The Martian

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The RTG Symbol Icon

In order to keep the Rover warm during two long journeys (the trips to Pathfinder and to Schiaparelli), Watney recovers the RTG (Radioactive Thermoelectric Generator) that had powered the Ares 3 MAV before the Ares 3 Crew arrived on Mars. The RTG is essentially a box of unstable plutonium, and it’s highly dangerous for Watney to handle. NASA uses RTGs as power sources for unmanned missions, but they are not willing to risk explosion or exposing their astronauts to high levels of radiation by using the RTG on manned missions. However, in order to survive on Mars, Watney must take the kind of risks that NASA cannot condone—he must recover the RTG from the place where Lewis buried it a safe distance from the Hab and use it in order to keep himself warm enough to stay alive. The RTG exemplifies the narrow margin of error that Watney confronts time and again. As long as the RTG remains intact, it’s relatively safe; if it’s damaged, it will become deadly. Regardless, though, if Watney doesn’t at least try to use the RTG, he will certainly die. In this way, the RTG is emblematic of all of the risky, lose-lose choices that Watney must make on Mars.

The RTG Quotes in The Martian

The The Martian quotes below all refer to the symbol of The RTG. For each quote, you can also see the other characters and themes related to it (each theme is indicated by its own dot and icon, like this one:
Science, Human Ingenuity, and the Fight to Survive Theme Icon
). Note: all page and citation info for the quotes below refers to the Broadway Books edition of The Martian published in 2014.
Chapter 7 Quotes

The RTG is a generator. It’s a paltry amount of power, compared to what the rover consumes, but it’s not nothing. It’s one hundred watts. It’ll cut an hour off my total recharge time. Why not use it? I wonder what NASA would think about me fucking with the RTG like this. They’d probably hide under their desks and cuddle with their slide rules for comfort.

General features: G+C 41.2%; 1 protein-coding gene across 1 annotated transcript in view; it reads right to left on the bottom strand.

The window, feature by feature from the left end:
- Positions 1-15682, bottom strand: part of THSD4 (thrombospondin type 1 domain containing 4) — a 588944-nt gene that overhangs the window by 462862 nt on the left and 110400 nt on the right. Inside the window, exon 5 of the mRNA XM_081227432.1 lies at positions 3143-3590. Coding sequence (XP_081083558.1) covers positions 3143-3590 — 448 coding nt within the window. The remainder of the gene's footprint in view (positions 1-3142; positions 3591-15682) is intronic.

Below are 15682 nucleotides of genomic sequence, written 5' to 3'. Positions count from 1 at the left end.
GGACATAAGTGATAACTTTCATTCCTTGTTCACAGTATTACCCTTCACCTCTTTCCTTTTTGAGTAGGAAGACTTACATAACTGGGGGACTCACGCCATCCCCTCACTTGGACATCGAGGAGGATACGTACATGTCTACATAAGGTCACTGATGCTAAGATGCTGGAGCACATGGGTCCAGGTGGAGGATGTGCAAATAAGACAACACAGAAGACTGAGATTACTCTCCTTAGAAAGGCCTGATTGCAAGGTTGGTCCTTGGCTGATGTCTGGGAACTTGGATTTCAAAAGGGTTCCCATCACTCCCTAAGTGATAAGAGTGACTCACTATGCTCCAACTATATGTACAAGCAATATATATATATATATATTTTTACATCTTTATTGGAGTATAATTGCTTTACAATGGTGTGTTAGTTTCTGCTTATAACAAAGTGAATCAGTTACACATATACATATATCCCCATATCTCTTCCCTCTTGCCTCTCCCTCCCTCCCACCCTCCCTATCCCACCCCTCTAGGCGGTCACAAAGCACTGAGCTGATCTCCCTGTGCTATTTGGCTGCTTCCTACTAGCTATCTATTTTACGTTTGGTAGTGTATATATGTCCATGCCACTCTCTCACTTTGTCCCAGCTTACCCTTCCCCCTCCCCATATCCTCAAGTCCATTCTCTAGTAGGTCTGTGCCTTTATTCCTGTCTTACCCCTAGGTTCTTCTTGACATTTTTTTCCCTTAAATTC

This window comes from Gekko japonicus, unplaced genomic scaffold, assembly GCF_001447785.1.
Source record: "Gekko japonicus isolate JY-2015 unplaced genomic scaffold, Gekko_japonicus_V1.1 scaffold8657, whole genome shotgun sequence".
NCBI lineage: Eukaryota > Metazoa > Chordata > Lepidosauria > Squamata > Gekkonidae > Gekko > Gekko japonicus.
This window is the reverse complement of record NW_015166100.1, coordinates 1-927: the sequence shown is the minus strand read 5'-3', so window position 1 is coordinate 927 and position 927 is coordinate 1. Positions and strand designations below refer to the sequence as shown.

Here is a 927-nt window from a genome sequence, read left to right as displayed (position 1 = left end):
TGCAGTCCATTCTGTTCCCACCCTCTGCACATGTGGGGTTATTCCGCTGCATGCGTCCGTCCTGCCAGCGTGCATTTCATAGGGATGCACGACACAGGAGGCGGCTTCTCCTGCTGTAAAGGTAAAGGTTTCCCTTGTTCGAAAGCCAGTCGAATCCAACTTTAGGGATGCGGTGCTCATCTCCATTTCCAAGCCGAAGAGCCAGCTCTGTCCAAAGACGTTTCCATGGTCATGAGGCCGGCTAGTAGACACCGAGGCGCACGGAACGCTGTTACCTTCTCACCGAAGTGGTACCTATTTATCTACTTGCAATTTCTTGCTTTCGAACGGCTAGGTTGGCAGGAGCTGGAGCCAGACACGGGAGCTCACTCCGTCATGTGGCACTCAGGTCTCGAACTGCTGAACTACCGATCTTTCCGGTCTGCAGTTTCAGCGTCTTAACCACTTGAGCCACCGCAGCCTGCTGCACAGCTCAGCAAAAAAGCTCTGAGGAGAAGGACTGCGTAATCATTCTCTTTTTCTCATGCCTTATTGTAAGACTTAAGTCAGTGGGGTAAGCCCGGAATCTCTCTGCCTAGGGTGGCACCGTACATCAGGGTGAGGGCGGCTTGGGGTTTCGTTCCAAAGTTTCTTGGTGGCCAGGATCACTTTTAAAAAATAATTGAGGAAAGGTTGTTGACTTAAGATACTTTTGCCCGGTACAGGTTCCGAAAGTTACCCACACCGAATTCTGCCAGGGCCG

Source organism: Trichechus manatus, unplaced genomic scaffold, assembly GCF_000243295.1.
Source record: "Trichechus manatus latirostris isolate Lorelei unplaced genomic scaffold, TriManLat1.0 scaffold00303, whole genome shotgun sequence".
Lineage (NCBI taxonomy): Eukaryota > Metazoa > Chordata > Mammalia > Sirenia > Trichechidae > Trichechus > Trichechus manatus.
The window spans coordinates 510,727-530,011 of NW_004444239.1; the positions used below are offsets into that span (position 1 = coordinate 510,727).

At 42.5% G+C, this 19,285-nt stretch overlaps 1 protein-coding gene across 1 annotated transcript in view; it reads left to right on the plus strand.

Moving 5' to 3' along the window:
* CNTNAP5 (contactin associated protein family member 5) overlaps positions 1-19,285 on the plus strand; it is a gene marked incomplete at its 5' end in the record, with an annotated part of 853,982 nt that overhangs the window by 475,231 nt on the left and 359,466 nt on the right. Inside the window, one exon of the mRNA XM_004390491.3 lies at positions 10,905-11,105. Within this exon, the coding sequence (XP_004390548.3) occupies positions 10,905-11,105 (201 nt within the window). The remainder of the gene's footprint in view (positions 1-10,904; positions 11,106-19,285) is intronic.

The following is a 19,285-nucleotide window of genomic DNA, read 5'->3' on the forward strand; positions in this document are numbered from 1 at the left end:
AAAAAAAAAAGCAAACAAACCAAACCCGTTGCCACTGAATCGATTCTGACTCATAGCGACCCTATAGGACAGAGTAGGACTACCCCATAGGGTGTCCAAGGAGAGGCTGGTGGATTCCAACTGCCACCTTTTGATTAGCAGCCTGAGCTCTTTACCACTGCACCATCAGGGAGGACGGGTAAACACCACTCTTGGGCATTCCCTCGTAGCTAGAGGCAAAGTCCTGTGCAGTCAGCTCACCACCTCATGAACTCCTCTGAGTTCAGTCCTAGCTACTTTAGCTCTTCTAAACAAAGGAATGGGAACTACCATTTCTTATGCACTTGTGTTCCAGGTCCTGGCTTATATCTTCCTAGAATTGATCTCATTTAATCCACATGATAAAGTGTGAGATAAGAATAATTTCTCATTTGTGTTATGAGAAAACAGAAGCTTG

Related Characters: Mark Watney (speaker)
Related Symbols: The RTG
Page Number: 77
Explanation and Analysis:

The RTG is a radioactive core that had powered the Ares 3 MAV while it waited on Mars for the crew to arrive. Shortly after landing, Commander Lewis detached the RTG and buried it a safe distance from the Hab. Now, Watney has dug up the RTG and is using it to heat the rover and partially charge the rover’s battery. Watney knows that NASA would disapprove of him using the RTG in this way—after all, it’s considered risky to even place the RTG too close to astronauts—but he mocks their caution, portraying them as timid, nerdy bureaucrats.

Weir uses this scene to show how Watney’s isolation on Mars also gives him freedom from the oversight of NASA’s bureaucracy. He can take risks that NASA would not ordinarily permit. What’s more, this kind of risk-taking is essential to his survival: without the RTG, he would freeze in the rover. Through Watney’s snide remarks about NASA management, Weir points out that bureaucratic structures can stymie individuals like Watney who take risks and think creatively.

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Chapter 8 Quotes

“What about the RTG? Does the public know about that yet?” Teddy asked. Annie leaned forward. “So far, so good,” she said. “The images are public, but we have no obligation to tell them our analysis. Nobody has figured it out yet.” […] “How dangerous is it?” Teddy asked. “As long as the container’s intact, no danger at all.”

Related Characters: Venkat Kapoor (speaker), Teddy Sanders (speaker), Annie Montrose (speaker), Mark Watney
Related Symbols: The RTG
Page Number: 84
Explanation and Analysis: